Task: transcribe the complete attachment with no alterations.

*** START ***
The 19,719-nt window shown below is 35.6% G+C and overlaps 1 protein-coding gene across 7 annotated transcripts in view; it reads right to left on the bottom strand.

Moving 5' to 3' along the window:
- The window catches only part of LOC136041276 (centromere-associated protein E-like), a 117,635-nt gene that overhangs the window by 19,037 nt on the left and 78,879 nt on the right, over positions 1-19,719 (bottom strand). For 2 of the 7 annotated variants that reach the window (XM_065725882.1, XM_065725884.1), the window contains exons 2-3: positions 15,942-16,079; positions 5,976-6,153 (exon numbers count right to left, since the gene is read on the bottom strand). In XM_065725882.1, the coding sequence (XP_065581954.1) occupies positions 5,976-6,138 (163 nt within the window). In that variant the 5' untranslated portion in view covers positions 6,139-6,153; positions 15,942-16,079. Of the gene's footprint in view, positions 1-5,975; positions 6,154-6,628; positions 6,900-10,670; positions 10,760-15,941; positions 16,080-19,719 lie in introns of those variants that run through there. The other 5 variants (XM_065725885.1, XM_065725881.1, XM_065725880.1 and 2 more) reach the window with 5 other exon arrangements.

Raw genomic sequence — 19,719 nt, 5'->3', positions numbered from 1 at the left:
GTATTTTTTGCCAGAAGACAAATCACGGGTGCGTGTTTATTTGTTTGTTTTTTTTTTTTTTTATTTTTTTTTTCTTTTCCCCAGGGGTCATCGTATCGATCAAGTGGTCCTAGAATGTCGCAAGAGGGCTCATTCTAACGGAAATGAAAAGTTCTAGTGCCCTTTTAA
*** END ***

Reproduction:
The 19,719-nt window shown below is 35.6% G+C and overlaps 1 protein-coding gene across 7 annotated transcripts in view; it reads right to left on the bottom strand.

Moving 5' to 3' along the window:
- The window catches only part of LOC136041276 (centromere-associated protein E-like), a 117,635-nt gene that overhangs the window by 19,037 nt on the left and 78,879 nt on the right, over positions 1-19,719 (bottom strand). For 2 of the 7 annotated variants that reach the window (XM_065725882.1, XM_065725884.1), the window contains exons 2-3: positions 15,942-16,079; positions 5,976-6,153 (exon numbers count right to left, since the gene is read on the bottom strand). In XM_065725882.1, the coding sequence (XP_065581954.1) occupies positions 5,976-6,138 (163 nt within the window). In that variant the 5' untranslated portion in view covers positions 6,139-6,153; positions 15,942-16,079. Of the gene's footprint in view, positions 1-5,975; positions 6,154-6,628; positions 6,900-10,670; positions 10,760-15,941; positions 16,080-19,719 lie in introns of those variants that run through there. The other 5 variants (XM_065725885.1, XM_065725881.1, XM_065725880.1 and 2 more) reach the window with 5 other exon arrangements.

Raw genomic sequence — 19,719 nt, 5'->3', positions numbered from 1 at the left:
GTATTTTTTGCCAGAAGACAAATCACGGGTGCGTGTTTATTTGTTTGTTTTTTTTTTTTTTTATTTTTTTTTTCTTTTCCCCAGGGGTCATCGTATCGATCAAGTGGTCCTAGAATGTCGCAAGAGGGCTCATTCTAACGGAAATGAAAAGTTCTAGTGCCCTTTTAA